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n South African Journal of Cultural History - Two contrasting early printed books of hours in the Grey collection of the national library in Cape Town

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Abstract

Two of the eight early printed Books of Hours in the Grey collection in the National Library in Cape Town are discussed in this article. They have never been studied or discussed before. A Book of Hours is an illustrated prayer book that contains in the first place the Office of the Virgin Mary. One of the books, Book 3b10, is extremely rare and is an early indication of the transition from the use of Latin to the use of the vernacular in the Roman Catholic church. The format of the book is most unusual : it consists mainly of rhymed French verse with the usual Latin text for a Book of Hours in the margins. The other book, Book 2a30, conforms to the usual layout and content of Books of Hours and was probably used as a primer to teach children to read. The two books are juxtaposed in this article to emphasise and explain the contrast and also to illustrate different formats of Books of Hours. Book 3b10 was printed in Paris in 1498 by Antoine Vérard, Book 2a30 was printed in 1509, also in Paris, by Jean Barbier. Both books are printed on vellum. Both books are decorated with metal or woodcuts. The cuts in Book 3b10 have been painted over by an artist, making it unique, although the edition must have consisted of a number of copies. The cuts in Book 2a30 are not painted over.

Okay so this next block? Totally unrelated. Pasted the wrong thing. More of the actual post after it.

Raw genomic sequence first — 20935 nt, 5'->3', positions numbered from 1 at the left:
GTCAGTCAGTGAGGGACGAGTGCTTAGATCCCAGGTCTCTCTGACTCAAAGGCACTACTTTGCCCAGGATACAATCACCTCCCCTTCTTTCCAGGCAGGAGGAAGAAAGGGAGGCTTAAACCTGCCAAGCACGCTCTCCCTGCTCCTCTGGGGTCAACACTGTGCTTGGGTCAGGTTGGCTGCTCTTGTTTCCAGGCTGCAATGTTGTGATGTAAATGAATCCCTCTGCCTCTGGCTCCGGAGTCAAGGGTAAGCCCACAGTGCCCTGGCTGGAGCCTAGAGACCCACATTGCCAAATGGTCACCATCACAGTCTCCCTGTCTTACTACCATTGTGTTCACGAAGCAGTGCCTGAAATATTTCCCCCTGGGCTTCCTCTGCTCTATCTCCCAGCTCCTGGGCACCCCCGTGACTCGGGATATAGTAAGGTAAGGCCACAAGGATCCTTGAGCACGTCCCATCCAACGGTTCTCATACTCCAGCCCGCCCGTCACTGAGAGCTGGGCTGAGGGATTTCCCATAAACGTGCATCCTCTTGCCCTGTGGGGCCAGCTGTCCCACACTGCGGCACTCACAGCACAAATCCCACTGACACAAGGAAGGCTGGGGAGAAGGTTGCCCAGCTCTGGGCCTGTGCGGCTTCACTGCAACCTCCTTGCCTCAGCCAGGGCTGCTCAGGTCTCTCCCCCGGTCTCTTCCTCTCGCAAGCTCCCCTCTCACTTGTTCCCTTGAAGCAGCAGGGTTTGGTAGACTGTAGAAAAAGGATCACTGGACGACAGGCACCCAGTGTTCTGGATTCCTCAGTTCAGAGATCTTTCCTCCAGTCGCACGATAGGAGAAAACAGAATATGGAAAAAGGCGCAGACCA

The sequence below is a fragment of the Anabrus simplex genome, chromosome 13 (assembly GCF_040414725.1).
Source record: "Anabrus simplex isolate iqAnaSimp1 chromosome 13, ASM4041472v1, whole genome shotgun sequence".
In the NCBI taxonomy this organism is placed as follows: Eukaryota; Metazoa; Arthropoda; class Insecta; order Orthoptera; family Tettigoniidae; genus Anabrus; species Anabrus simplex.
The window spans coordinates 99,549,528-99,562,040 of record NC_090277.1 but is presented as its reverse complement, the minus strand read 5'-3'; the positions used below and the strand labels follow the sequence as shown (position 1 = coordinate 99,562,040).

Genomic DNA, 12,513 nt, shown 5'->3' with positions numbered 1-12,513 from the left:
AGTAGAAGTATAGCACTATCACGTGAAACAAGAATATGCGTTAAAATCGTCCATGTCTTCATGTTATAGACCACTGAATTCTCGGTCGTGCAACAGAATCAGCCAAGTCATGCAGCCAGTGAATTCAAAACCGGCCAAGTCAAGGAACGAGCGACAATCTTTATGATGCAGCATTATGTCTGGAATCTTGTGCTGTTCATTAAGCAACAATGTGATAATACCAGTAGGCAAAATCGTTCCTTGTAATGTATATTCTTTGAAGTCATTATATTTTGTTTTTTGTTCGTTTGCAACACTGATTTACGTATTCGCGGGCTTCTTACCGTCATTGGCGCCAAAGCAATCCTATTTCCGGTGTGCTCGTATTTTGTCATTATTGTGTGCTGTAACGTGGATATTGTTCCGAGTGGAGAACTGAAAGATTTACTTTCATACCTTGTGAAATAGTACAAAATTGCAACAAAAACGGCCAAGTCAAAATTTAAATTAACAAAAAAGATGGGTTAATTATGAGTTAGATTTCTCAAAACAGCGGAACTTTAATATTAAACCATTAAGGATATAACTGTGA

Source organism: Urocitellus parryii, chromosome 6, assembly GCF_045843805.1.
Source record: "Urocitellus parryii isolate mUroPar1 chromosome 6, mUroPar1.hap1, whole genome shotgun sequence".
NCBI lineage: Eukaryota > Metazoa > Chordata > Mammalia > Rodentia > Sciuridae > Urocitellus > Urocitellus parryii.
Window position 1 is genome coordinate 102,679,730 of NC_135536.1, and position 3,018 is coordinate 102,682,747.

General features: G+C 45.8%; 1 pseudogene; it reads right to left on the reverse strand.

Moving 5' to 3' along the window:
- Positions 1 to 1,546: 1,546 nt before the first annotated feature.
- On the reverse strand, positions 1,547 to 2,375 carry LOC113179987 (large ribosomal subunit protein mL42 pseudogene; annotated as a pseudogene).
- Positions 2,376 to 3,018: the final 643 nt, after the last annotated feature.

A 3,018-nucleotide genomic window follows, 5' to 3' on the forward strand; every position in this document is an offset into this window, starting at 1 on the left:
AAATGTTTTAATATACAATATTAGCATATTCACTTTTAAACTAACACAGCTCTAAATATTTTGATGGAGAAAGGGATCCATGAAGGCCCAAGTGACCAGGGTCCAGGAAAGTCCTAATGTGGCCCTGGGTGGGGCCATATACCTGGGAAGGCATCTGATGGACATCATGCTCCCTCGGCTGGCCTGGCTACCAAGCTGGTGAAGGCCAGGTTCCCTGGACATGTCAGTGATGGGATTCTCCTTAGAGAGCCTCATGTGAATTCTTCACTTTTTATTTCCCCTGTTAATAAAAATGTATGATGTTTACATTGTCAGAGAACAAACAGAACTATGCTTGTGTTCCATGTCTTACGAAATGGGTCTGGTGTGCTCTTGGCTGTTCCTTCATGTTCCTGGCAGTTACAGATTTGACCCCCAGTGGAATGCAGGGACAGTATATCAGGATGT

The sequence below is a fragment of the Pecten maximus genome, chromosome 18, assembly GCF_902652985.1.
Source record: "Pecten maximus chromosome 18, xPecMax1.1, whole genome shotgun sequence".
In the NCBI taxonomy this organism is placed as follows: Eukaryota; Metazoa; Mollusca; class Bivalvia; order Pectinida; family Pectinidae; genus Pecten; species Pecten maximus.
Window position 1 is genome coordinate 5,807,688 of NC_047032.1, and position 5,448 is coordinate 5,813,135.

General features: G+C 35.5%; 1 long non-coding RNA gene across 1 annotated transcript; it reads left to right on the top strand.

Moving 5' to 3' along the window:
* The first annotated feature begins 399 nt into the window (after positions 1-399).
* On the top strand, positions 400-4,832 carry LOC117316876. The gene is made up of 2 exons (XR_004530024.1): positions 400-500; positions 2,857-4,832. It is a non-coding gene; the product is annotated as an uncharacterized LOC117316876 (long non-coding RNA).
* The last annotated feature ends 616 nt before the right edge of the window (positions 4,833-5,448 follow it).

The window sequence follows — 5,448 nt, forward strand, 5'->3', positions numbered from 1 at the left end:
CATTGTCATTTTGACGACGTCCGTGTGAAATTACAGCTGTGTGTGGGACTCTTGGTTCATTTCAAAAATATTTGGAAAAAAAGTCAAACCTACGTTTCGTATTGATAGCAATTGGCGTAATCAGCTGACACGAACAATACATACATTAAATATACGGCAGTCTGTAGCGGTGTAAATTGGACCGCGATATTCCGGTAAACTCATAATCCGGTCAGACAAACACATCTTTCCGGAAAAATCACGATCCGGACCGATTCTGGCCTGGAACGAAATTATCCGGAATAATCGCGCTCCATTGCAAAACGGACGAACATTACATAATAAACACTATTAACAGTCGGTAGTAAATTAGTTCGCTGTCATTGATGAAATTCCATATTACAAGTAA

Twee van die agt vroeë gedrukte getydeboeke in die Grey versameling in die Nasionale Biblioteek in Kaapstad word in hierdie artikel bespreek. Hulle is nog nooit van te vore bestudeer of bespreek nie. 'n Getydeboek is 'n geïllustreerde gebedeboek wat in die eerste plek bestaan uit die erediens van die Maagd Maria. Een van die boeke, Boek 3b10, is uiters seldsaam en is 'n vroeë aanduiding van die beweging weg van die gebruik van Latyn na die gebruik van die volkstaal in die Rooms Katolieke kerk. Die boek het 'n baie ongewone formaat : dit bestaan hoofsaaklik uit berymde Franse verse met die gewone Latynse teks van getydeboeke in die kantlyne. Die ander boek, Boek 2a30, stem ooreen met die gewone uitleg en inhoud van getydeboeke en was waarskynlik gebruik as 'n ABC-boek om kinders te leer lees. Die twee boeke word naas mekaar gestel in hierdie artikel om die kontras te benadruk en te verduidelik en ook om die verskillende formate van getydeboeke te illustreer. Boek 3b10 is in 1498 deur Antoine Vérard in Parys gedruk; Boek 2a30 is in 1509 deur Jean Barbier gedruk, ook in Parys. Albei boeke is op vellum gedruk. Albei boeke is met hout- of metaalgravure versier. Die gravure in Boek 3b10 is deur 'n kunstenaar oorskilder, wat dit uniek maak, hoewel daar 'n aantal kopieë gedruk moes gewees het. Die gravure in Boek 2a30 is nie oorskilder nie.

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/content/culture/29/1/EJC174619
2015-06-01
2016-12-06
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